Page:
Pigs reared commercially indoors are exposed to air heavily contaminated with particulate and gaseous pollutants. Epidemiological surveys have shown an association between the levels of these pollutants and the severity of lesions associated with the upper respiratory tract disease of swine atrophic rhinitis. This study investigated the role of aerial pollutants in the etiology of atrophic rhinitis induced by Pasteurella multocida. Forty, 1-week-old Large White piglets were weaned and divided into eight groups designated A to H. The groups were housed in Rochester exposure chambers and continuously exposed to the following pollutants: ovalbumin (groups A and B), ammonia (groups C and D), ovalbumin plus ammonia (groups E and F), and unpolluted air (groups G and H). The concentrations of pollutants used were 20 mg m-3 total mass and 5 mg m-3 respirable mass for ovalbumin dust and 50 ppm for ammonia. One week after exposure commenced, the pigs in groups A, C, E, and G were infected with P. multocida type D by intranasal inoculation. After 4 weeks of exposure to pollutants, the pigs were killed and the extent of turbinate atrophy was assessed with a morphometric index (MI). Control pigs kept in clean air and not inoculated with P. multocida (group H) had normal turbinate morphology with a mean MI of 41.12% (standard deviation [SD], +/- 1. 59%). In contrast, exposure to pollutants in the absence of P. multocida (groups B, D, and F) induced mild turbinate atrophy with mean MIs of 49.65% (SD, +/-1.96%), 51.04% (SD, +/-2.06%), and 49.88% (SD, +/-3.51%), respectively. A similar level of atrophy was also evoked by inoculation with P. multocida in the absence of pollutants (group G), giving a mean MI of 50.77% (SD, +/-2.07%). However, when P. multocida inoculation was combined with pollutant exposure (groups A, C, and E) moderate to severe turbinate atrophy occurred with mean MIs of 64.93% (SD, +/-4.64%), 59.18% (SD, +/-2.79%), and 73.30% (SD, +/-3.19%), respectively. The severity of atrophy was greatest in pigs exposed simultaneously to dust and ammonia. At the end of the exposure period, higher numbers of P. multocida bacteria were isolated from the tonsils than from the nasal membrane, per gram of tissue. The severity of turbinate atrophy in inoculated pigs was proportional to the number of P. multocida bacteria isolated from tonsils (r2 = 0.909, P < 0.05) and nasal membrane (r2 = 0.628, P < 0.05). These findings indicate that aerial pollutants contribute to the severity of lesions associated with atrophic rhinitis by facilitating colonization of the pig's upper respiratory tract by P. multocida and also by directly evoking mild atrophy. (+info)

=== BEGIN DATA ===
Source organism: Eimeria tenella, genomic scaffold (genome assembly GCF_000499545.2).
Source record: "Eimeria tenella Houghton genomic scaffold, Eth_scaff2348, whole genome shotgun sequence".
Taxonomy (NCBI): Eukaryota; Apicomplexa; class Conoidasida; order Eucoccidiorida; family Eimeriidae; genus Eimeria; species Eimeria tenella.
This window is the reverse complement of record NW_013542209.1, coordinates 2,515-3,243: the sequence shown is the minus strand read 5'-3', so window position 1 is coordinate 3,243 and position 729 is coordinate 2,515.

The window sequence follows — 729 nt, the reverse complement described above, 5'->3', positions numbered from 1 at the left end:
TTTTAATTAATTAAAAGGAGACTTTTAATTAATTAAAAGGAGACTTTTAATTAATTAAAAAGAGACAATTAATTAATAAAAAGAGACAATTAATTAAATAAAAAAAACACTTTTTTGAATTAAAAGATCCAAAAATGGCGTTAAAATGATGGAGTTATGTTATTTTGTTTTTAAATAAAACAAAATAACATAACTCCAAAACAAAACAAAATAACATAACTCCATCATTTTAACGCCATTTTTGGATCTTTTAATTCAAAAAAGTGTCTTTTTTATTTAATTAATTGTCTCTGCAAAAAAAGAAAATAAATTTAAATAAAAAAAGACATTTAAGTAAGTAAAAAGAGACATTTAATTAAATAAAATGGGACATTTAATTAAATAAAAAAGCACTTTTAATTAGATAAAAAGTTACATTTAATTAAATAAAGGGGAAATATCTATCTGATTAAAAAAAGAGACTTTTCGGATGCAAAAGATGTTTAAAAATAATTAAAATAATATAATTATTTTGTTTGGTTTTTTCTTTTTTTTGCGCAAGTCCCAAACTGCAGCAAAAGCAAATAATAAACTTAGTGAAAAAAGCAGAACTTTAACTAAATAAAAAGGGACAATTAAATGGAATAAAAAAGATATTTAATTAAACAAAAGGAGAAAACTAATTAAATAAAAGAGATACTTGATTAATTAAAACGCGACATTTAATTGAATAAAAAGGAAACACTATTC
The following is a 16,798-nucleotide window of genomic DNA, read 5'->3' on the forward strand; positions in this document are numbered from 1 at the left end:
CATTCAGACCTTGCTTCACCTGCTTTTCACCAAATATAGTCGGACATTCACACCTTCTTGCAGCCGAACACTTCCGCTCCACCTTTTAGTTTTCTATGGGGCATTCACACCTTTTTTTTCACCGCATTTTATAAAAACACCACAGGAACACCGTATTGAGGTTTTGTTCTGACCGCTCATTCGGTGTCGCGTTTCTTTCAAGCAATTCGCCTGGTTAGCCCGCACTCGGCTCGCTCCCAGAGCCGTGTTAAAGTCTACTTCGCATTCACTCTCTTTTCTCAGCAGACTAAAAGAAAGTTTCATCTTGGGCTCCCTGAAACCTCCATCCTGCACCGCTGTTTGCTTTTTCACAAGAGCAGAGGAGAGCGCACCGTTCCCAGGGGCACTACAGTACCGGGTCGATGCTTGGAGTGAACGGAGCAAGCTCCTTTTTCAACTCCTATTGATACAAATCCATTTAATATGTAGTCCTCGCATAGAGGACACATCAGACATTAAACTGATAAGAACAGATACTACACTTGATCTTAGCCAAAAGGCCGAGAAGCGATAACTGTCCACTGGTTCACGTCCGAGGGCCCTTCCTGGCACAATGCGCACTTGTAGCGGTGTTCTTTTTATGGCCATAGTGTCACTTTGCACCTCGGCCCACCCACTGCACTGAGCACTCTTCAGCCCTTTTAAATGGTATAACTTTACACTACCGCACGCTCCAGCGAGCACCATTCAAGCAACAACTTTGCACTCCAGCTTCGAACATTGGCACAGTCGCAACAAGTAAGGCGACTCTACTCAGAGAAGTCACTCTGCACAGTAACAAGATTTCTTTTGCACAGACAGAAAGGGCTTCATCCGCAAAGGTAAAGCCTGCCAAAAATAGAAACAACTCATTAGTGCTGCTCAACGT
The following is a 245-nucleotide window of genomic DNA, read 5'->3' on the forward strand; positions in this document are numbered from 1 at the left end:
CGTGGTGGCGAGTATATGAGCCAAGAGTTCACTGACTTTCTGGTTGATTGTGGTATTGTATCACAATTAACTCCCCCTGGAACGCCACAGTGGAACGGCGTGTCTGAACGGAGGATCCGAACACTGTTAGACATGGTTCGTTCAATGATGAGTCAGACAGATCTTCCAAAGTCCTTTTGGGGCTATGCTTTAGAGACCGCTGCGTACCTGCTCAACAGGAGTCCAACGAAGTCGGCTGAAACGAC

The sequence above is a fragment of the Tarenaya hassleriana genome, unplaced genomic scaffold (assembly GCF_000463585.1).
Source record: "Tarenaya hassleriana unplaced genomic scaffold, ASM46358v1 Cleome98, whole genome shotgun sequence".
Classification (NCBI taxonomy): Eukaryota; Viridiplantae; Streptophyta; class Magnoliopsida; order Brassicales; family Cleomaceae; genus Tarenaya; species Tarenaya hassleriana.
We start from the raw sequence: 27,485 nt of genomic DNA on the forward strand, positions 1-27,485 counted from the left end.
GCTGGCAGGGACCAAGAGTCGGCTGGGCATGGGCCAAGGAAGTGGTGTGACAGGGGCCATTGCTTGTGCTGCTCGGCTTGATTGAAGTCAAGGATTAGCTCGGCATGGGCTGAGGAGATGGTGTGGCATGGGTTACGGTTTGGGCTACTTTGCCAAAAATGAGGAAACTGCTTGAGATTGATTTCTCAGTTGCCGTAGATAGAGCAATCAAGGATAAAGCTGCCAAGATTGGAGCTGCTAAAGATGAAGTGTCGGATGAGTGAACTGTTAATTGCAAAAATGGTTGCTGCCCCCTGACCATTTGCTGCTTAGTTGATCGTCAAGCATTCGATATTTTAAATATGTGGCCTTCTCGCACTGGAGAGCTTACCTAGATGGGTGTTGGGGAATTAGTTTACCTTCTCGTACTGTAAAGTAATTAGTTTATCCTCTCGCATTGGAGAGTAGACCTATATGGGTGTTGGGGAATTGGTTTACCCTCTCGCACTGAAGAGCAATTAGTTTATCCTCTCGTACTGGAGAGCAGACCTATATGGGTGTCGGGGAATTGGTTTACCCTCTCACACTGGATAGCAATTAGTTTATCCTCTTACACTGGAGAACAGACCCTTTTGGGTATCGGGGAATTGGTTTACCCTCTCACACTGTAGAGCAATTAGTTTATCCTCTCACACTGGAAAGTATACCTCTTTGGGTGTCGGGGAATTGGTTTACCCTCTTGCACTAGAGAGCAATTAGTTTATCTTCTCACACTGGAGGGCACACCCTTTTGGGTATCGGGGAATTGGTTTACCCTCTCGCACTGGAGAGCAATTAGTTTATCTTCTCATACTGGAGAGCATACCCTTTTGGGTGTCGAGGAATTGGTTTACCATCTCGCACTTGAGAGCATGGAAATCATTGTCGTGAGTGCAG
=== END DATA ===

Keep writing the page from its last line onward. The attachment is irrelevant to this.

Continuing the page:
Helicobacter pylori infection potentiates the inhibition of gastric acid secretion by omeprazole.